Foreign policy
Post-Soviet space

Belarus sanctions and the implications for Russia

Maria Shagina on increased sanctions risks for Russian companies to deal directly and indirectly with Belarusian sanctioned entities

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Photo: Scanpix

To mark one year on from the fraudulent elections in Belarus, the UK, Canada and the US imposed a new set of sanctions. The measures aimed to increase the pressure on the Lukashenka’s regime and followed the steps of the EU’s fourth round of sanctions. Per some estimates, the previous US and EU sanctions have cost Belarus 2.9% of its GDP or $1.68 bn in losses, with the majority of losses stemming from financial restrictions. The new sanctions will add to the pressure and limit room for manoeuvre for the Minsk authorities. As before, Russia remains the main foothold for the Lukashenka regime, but the sanctions burden is mounting for Moscow.

UK sanctions

The UK has imposed a wide-ranging package of trade, financial and aviation sanctions. These were largely coordinated with EU measures. Belarusian air carriers are prohibited from overflying or landing in the UK and technical assistance to Lukashenka’s fleet of luxury aircraft is banned.

More biting measures from the UK include an import ban on the trade of potash and petroleum products and financial restrictions. While the UK’s imports of potash and petroleum products from Belarus are minimal (in 2020 the exports amounted to $0.33 million), London’s alignment with the EU helps to close potential loopholes. The import provision is broad enough to address Belarus’ potential deceptive practices such as re-routing potash and petrochemicals via Russia. Since May this year, Belarus started to ship gasoline and fuel oil via the Russian ports of Ust-Luga and St. Petersburg. The UK’s provision would prohibit such circumvention tactics, as it covers imports that are “consigned from” and “originated in Belarus”. In other words, it is compulsory for importers to check the original place, ‘even if the immediate place the goods were shipped from was not Belarus.’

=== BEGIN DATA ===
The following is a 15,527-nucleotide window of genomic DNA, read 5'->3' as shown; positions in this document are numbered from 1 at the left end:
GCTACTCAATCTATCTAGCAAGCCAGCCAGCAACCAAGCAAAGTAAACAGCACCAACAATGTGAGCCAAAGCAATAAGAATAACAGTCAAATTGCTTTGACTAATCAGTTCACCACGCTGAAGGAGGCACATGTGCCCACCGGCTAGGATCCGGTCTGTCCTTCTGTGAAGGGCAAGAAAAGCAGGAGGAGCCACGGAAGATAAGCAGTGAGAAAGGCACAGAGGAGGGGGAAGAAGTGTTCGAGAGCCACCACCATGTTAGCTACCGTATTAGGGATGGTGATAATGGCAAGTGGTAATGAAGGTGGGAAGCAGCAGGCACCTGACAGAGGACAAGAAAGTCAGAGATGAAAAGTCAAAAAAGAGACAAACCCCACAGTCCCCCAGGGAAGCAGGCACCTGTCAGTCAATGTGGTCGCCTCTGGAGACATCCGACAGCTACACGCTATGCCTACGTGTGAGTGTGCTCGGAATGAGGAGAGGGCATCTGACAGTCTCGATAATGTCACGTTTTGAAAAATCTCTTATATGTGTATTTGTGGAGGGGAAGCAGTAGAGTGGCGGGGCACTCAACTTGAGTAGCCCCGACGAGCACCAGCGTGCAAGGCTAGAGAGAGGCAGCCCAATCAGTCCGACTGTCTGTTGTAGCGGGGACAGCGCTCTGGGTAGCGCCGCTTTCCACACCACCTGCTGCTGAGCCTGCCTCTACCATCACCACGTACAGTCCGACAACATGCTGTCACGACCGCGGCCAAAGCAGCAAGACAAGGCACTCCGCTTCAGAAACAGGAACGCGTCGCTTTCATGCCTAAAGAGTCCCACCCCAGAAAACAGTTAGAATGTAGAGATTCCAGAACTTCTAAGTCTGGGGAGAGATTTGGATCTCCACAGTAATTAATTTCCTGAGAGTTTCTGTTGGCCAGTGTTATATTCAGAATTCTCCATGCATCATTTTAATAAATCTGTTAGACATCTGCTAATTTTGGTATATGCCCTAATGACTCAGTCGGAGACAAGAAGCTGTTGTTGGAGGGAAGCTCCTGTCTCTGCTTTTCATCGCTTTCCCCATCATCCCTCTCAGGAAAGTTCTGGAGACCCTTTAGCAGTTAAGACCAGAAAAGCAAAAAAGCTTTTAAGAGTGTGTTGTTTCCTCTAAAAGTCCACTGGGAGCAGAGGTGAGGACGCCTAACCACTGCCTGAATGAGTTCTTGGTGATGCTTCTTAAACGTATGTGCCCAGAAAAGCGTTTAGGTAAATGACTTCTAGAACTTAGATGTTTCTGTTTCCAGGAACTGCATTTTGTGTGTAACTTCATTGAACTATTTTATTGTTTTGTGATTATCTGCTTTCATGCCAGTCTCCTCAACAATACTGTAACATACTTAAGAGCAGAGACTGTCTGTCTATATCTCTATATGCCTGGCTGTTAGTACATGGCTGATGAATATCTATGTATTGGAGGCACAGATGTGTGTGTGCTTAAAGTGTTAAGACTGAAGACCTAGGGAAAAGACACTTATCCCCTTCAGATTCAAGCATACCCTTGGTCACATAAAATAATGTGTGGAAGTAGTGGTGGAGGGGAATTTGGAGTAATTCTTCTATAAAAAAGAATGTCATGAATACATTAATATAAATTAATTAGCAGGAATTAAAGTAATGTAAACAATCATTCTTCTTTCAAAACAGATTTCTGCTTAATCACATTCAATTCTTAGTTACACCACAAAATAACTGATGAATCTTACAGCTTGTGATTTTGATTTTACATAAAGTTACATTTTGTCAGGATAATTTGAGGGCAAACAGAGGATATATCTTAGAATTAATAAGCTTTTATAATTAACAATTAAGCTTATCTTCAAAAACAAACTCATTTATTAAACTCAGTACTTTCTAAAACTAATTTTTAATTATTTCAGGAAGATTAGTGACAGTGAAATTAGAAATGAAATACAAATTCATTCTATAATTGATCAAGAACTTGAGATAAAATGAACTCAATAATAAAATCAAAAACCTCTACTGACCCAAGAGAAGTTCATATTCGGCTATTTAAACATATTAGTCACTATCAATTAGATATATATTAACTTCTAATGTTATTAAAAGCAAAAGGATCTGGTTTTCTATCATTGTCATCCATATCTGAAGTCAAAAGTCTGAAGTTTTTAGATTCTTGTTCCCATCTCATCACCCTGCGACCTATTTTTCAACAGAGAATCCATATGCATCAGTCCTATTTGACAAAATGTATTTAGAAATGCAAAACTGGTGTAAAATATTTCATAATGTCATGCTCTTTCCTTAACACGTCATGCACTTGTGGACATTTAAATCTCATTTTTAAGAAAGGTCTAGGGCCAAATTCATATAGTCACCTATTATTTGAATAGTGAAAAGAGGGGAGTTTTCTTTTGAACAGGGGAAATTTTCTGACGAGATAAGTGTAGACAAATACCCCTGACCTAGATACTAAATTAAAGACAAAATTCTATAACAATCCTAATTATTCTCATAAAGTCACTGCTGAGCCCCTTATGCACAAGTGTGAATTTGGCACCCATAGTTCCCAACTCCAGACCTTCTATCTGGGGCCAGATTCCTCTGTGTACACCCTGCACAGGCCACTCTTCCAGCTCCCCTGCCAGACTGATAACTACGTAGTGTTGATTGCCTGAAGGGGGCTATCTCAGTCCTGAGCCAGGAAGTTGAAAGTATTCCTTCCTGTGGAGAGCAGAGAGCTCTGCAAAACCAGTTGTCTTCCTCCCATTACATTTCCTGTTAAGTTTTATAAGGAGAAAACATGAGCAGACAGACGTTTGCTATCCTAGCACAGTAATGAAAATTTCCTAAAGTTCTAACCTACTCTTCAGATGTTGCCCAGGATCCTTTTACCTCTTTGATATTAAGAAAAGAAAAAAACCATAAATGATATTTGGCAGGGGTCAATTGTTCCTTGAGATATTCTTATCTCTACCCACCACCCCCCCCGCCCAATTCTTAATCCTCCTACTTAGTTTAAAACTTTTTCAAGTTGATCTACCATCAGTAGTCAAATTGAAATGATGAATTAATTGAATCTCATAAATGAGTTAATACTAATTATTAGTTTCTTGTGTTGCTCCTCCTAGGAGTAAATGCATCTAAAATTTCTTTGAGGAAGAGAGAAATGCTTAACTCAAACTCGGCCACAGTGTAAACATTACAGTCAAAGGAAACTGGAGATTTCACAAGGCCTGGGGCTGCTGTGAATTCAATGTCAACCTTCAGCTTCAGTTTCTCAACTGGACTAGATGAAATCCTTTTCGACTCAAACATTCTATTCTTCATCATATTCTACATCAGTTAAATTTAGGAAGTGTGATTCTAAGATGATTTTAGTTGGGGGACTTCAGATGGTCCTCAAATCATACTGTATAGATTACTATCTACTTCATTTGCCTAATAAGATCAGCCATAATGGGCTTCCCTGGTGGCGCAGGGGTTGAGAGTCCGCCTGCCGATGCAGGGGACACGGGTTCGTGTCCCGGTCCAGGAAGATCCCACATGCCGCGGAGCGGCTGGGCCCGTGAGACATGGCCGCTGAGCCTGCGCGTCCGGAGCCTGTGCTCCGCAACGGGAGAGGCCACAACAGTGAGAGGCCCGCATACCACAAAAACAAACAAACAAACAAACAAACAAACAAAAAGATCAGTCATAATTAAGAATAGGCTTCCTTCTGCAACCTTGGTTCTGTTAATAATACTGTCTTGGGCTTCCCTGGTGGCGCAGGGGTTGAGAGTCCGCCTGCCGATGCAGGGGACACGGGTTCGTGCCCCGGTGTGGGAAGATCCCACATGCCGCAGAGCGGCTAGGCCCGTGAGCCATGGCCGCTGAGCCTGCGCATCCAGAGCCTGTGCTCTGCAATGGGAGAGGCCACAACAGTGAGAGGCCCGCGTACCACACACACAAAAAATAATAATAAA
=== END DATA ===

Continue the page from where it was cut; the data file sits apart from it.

The UK also prohibits dealings with securities and money-market instruments with a maturity exceeding 90 days that have been issued by the Belarusian state and state-owned banks, as well as restrictions on the provision of loans. As similar moves from the EU and Switzerland are already in place, this will restrict Minsk’s options in raising new debt on Western capital markets. In June this year, the Belarusian regime had listed its sovereign debt bonds worth $1.25 bn on the London Stock Exchange, sparking debate about the City’s appetite for financing autocratic regimes. Closing this loophole will make Minsk even more reliant on financial support from Moscow. Lukashenka has already asked Putin to provide another loan via the Eurasian Development Bank, officially to fight the pandemic. Earlier in May, Russia released a second $500 million tranche to Belarus, as part of a $1.5 billion loan that Russia promised to its neighbour.

The UK has also at last called out Russian businessmen Mikhail Gutseriev, identifying him as “one of the main private investors in Belarus and a longstanding associate of Alexander Lukashenko”. The move represents a significant step in exerting additional pressure on the Lukashenka regime. Gutseriev has had long-standing business connections in London, but his name had been conspicuously missing from the previous sanctions expansion. Gutseriev has allegedly more than £200 million worth of real estate held via UK jurisdictions. Together with his son Said, Gutseriev has a controlling stake in GCM Global Energy, registered in London, which is involved in the administration of Belarus’ potash industry.

US sanctions